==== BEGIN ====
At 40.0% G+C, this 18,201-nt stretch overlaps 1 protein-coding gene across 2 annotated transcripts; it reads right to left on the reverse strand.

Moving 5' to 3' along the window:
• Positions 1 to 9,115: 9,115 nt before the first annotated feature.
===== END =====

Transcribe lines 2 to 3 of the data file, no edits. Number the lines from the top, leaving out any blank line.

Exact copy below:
Moving 5' to 3' along the window:
• Positions 1 to 9,115: 9,115 nt before the first annotated feature.